enims and Purple Realtime displayed their new e-EMS platform at the 2016 Future South conference at Guildhall Winchester, where it was also shortlisted for the inaugural David Green award for low-carbon innovation. The event attracted several hundred delegates, looking at green business and opportunities in sectors ranging from energy efficiency to community-based renewables projects. Read the full story here.
Christina Dow is the winner of our 2016 pumpkin carving competiton, with her witch (middle below). Christina triumphed in a year of stiff competiton, inlcuding snakes, headless horsemen, and the highly creative Donald Trumpkin. Congratulations!
enims would like to congratulate Paula on the significant achievement of becoming a Full Member of the Chartered Institute of Ecology and Environmental Management. Paula has been doing fantastic work out of our Norwich office, and is fully deserving of this recognition of her experience and expertise.
enims invited some special guests along to Kier's Area 3 SHE Week. We presented during the week on different aspects of our ecological work, however the highlight involved our guest Matt, from Liberty's Owl, Raptor and Reptile Cetre, showcasing four stunning native birds. Read the full story here.
enims recently conducted a provisional ecological appraisal for a harbour development in West Sussex. Impacts considered in the assessment included those on surrounding habitats and animals which could potentially be present, for example water voles. Stunning weather on the day resulted in some rather nice site photos!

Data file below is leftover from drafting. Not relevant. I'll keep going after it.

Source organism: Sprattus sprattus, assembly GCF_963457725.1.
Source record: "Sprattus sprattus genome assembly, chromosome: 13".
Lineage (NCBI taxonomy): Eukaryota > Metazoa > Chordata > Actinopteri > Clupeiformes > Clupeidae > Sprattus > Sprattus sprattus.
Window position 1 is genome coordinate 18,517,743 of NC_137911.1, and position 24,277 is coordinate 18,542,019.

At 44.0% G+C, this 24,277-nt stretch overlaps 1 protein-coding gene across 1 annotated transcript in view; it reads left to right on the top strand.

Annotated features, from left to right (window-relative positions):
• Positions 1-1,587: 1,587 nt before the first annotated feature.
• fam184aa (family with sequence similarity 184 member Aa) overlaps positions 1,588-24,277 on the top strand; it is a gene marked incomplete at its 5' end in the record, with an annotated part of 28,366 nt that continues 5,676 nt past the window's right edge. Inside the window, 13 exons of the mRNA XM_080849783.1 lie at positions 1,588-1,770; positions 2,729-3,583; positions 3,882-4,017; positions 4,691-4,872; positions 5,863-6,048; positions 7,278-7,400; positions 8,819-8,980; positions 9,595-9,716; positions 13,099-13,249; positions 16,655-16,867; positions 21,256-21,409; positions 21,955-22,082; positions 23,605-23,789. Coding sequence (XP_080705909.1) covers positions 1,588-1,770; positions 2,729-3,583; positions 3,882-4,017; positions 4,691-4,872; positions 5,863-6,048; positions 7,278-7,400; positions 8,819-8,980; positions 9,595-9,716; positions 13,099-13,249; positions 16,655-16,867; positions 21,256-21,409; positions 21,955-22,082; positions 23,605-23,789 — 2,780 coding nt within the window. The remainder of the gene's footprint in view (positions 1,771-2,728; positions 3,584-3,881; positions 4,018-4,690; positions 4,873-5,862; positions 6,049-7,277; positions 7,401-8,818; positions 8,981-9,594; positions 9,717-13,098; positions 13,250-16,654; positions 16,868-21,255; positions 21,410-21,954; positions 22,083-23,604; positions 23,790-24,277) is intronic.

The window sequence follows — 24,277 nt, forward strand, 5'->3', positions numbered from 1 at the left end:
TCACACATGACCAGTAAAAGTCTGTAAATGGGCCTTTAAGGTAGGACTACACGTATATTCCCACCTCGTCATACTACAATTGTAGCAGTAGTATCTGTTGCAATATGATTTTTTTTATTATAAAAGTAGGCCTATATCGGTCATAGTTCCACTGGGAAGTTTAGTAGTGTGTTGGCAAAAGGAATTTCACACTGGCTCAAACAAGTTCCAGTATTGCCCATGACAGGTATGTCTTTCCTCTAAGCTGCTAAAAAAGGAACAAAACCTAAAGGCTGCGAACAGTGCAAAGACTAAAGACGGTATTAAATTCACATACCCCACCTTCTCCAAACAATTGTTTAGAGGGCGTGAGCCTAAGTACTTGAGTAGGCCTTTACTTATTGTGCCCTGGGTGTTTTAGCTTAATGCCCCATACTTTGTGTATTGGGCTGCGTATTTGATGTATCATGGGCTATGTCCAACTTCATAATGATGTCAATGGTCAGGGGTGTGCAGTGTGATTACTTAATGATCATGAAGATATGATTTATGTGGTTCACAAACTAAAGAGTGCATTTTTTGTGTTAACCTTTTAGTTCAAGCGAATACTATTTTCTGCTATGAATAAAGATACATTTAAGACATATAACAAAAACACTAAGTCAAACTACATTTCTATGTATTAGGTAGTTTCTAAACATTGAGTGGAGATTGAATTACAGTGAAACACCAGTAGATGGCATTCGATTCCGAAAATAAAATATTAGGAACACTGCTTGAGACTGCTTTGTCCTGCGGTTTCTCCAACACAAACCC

One of our ecologists was recently called out after a slow worm (Anguis fragilis) had been washed through drainage pipes and into a receptor pit along a section of motorway. A bucket and rope was used to rescue the animal which was then dried off and allowed to warm up slowly in dark container. After a few hours the slow worm started moving and flicking its tongue, and when it was fully recovered it was released onto some suitable land nearby.
Five common toads (bufo bufo) were recently rescued by Ashley, one of our Junior Ecologists, during a project in Surrey. Ashley conducted a fingertip search for any reptiles and amphibians before clearance works commenced, and found the toads lying under some garden rubble. Once the area had been checked the clearance continued under supervision - no more amphibians or reptiles were found and the works were completed as planned. The toads were released away from the works area into a suitable habitat that had been identified nearby.